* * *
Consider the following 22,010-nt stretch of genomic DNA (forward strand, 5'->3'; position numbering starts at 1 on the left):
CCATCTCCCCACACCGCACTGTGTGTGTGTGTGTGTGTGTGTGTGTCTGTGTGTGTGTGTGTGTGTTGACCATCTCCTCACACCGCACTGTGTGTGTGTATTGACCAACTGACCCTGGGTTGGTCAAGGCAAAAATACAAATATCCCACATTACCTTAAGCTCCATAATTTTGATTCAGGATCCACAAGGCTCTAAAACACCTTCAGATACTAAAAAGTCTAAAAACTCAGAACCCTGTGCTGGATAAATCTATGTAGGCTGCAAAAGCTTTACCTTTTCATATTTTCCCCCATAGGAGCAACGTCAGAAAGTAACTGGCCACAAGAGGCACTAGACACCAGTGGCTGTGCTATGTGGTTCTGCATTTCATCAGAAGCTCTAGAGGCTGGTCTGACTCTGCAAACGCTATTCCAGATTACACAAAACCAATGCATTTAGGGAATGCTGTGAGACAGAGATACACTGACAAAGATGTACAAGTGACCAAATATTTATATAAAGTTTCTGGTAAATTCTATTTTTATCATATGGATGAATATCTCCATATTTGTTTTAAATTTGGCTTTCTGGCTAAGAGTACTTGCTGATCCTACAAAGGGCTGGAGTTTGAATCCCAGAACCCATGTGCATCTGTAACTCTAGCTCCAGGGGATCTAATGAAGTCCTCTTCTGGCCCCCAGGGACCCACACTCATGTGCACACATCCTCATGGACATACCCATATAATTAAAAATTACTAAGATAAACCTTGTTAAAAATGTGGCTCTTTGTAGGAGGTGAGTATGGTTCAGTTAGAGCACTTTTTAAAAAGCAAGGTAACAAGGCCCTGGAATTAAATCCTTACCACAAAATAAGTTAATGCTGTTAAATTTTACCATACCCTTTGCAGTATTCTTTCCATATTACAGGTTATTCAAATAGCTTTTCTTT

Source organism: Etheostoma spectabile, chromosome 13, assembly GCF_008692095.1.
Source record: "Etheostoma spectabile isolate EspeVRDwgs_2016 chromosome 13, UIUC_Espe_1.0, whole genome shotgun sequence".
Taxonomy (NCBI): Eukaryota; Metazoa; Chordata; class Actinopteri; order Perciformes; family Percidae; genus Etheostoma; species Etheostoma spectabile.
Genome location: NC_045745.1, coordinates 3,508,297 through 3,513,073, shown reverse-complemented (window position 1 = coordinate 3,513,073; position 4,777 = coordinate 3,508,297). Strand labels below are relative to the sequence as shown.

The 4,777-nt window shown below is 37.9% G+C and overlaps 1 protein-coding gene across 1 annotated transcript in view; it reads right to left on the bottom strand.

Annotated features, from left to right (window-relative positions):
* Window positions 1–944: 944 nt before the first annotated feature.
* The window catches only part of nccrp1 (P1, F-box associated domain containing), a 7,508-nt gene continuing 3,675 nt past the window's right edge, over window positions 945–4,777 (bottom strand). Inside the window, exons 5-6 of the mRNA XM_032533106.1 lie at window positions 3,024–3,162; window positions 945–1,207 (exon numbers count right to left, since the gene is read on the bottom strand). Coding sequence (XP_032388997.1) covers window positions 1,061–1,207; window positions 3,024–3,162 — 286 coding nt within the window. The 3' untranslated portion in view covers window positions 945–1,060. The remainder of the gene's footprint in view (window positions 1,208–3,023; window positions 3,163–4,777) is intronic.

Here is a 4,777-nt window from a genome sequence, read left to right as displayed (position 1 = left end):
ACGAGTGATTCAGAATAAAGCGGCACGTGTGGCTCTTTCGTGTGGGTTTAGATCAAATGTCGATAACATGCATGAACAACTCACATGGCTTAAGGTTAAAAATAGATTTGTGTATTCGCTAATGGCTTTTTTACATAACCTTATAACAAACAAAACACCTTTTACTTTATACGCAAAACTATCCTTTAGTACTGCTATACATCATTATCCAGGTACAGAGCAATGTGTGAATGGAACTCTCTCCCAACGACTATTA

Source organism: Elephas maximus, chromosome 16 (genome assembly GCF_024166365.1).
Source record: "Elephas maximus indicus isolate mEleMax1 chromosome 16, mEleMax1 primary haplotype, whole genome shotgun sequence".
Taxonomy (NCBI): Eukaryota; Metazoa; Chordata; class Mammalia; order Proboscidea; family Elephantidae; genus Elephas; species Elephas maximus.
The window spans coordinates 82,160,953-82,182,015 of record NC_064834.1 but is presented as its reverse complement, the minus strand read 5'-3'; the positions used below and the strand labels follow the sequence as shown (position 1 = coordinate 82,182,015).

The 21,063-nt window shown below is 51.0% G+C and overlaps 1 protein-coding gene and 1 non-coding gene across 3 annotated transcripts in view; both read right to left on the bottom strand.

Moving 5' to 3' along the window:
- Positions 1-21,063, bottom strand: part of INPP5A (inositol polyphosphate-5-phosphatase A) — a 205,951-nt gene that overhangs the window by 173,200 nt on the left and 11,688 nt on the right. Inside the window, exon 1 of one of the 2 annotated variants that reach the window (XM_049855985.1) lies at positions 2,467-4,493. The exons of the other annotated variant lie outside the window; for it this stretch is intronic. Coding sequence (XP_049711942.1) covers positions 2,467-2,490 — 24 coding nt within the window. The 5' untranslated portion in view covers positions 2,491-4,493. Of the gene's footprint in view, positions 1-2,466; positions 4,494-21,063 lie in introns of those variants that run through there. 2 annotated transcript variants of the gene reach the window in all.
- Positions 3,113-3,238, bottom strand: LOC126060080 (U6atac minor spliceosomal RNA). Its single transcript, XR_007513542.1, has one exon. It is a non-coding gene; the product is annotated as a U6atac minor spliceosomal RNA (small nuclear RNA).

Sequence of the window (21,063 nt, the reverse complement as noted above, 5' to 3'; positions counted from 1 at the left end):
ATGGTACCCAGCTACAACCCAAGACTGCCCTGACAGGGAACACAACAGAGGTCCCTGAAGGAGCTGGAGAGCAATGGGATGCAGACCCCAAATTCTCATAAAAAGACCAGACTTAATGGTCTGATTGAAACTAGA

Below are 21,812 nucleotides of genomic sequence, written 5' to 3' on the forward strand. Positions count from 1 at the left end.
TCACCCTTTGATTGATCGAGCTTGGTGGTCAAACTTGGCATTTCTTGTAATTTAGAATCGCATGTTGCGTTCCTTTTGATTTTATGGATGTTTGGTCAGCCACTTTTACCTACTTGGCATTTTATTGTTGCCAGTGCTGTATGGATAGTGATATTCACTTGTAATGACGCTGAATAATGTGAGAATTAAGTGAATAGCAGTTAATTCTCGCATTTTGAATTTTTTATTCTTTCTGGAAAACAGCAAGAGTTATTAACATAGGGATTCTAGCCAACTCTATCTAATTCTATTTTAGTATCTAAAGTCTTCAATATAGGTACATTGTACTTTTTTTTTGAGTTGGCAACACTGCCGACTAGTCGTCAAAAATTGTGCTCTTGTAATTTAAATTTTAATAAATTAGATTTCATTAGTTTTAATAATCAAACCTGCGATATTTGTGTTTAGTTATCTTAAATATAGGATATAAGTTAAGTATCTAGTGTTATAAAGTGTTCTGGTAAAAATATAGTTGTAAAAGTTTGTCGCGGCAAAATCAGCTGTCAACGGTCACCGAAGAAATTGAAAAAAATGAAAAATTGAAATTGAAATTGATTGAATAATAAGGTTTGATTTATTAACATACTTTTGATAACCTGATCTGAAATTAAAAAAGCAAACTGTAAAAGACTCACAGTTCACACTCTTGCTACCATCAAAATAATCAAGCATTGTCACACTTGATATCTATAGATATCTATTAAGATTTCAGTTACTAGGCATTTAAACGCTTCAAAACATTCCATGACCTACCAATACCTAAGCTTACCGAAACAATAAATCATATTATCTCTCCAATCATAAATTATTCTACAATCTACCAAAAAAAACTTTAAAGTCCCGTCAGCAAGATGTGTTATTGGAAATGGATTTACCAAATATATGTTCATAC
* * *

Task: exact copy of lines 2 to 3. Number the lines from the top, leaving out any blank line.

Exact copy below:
CCATCTCCCCACACCGCACTGTGTGTGTGTGTGTGTGTGTGTGTGTCTGTGTGTGTGTGTGTGTGTTGACCATCTCCTCACACCGCACTGTGTGTGTGTATTGACCAACTGACCCTGGGTTGGTCAAGGCAAAAATACAAATATCCCACATTACCTTAAGCTCCATAATTTTGATTCAGGATCCACAAGGCTCTAAAACACCTTCAGATACTAAAAAGTCTAAAAACTCAGAACCCTGTGCTGGATAAATCTATGTAGGCTGCAAAAGCTTTACCTTTTCATATTTTCCCCCATAGGAGCAACGTCAGAAAGTAACTGGCCACAAGAGGCACTAGACACCAGTGGCTGTGCTATGTGGTTCTGCATTTCATCAGAAGCTCTAGAGGCTGGTCTGACTCTGCAAACGCTATTCCAGATTACACAAAACCAATGCATTTAGGGAATGCTGTGAGACAGAGATACACTGACAAAGATGTACAAGTGACCAAATATTTATATAAAGTTTCTGGTAAATTCTATTTTTATCATATGGATGAATATCTCCATATTTGTTTTAAATTTGGCTTTCTGGCTAAGAGTACTTGCTGATCCTACAAAGGGCTGGAGTTTGAATCCCAGAACCCATGTGCATCTGTAACTCTAGCTCCAGGGGATCTAATGAAGTCCTCTTCTGGCCCCCAGGGACCCACACTCATGTGCACACATCCTCATGGACATACCCATATAATTAAAAATTACTAAGATAAACCTTGTTAAAAATGTGGCTCTTTGTAGGAGGTGAGTATGGTTCAGTTAGAGCACTTTTTAAAAAGCAAGGTAACAAGGCCCTGGAATTAAATCCTTACCACAAAATAAGTTAATGCTGTTAAATTTTACCATACCCTTTGCAGTATTCTTTCCATATTACAGGTTATTCAAATAGCTTTTCTTT

Source organism: Etheostoma spectabile, chromosome 13, assembly GCF_008692095.1.